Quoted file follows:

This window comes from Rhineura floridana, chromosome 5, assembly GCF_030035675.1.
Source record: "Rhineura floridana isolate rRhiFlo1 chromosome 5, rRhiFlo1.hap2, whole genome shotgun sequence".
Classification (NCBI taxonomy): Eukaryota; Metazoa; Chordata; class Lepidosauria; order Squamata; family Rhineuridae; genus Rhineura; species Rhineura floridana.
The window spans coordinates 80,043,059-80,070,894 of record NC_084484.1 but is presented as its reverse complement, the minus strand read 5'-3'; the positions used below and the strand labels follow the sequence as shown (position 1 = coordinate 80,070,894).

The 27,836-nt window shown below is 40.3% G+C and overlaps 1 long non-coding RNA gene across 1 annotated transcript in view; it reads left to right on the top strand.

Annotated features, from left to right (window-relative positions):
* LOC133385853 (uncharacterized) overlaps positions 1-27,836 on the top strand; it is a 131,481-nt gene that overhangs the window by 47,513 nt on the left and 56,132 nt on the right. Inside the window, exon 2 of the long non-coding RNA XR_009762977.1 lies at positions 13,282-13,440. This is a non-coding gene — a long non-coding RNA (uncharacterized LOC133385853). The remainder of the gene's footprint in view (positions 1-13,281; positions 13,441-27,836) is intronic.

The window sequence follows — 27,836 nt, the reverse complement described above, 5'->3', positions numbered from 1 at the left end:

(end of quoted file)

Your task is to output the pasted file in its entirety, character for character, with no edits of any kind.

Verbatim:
This window comes from Rhineura floridana, chromosome 5, assembly GCF_030035675.1.
Source record: "Rhineura floridana isolate rRhiFlo1 chromosome 5, rRhiFlo1.hap2, whole genome shotgun sequence".
Classification (NCBI taxonomy): Eukaryota; Metazoa; Chordata; class Lepidosauria; order Squamata; family Rhineuridae; genus Rhineura; species Rhineura floridana.
The window spans coordinates 80,043,059-80,070,894 of record NC_084484.1 but is presented as its reverse complement, the minus strand read 5'-3'; the positions used below and the strand labels follow the sequence as shown (position 1 = coordinate 80,070,894).

The 27,836-nt window shown below is 40.3% G+C and overlaps 1 long non-coding RNA gene across 1 annotated transcript in view; it reads left to right on the top strand.

Annotated features, from left to right (window-relative positions):
* LOC133385853 (uncharacterized) overlaps positions 1-27,836 on the top strand; it is a 131,481-nt gene that overhangs the window by 47,513 nt on the left and 56,132 nt on the right. Inside the window, exon 2 of the long non-coding RNA XR_009762977.1 lies at positions 13,282-13,440. This is a non-coding gene — a long non-coding RNA (uncharacterized LOC133385853). The remainder of the gene's footprint in view (positions 1-13,281; positions 13,441-27,836) is intronic.

The window sequence follows — 27,836 nt, the reverse complement described above, 5'->3', positions numbered from 1 at the left end: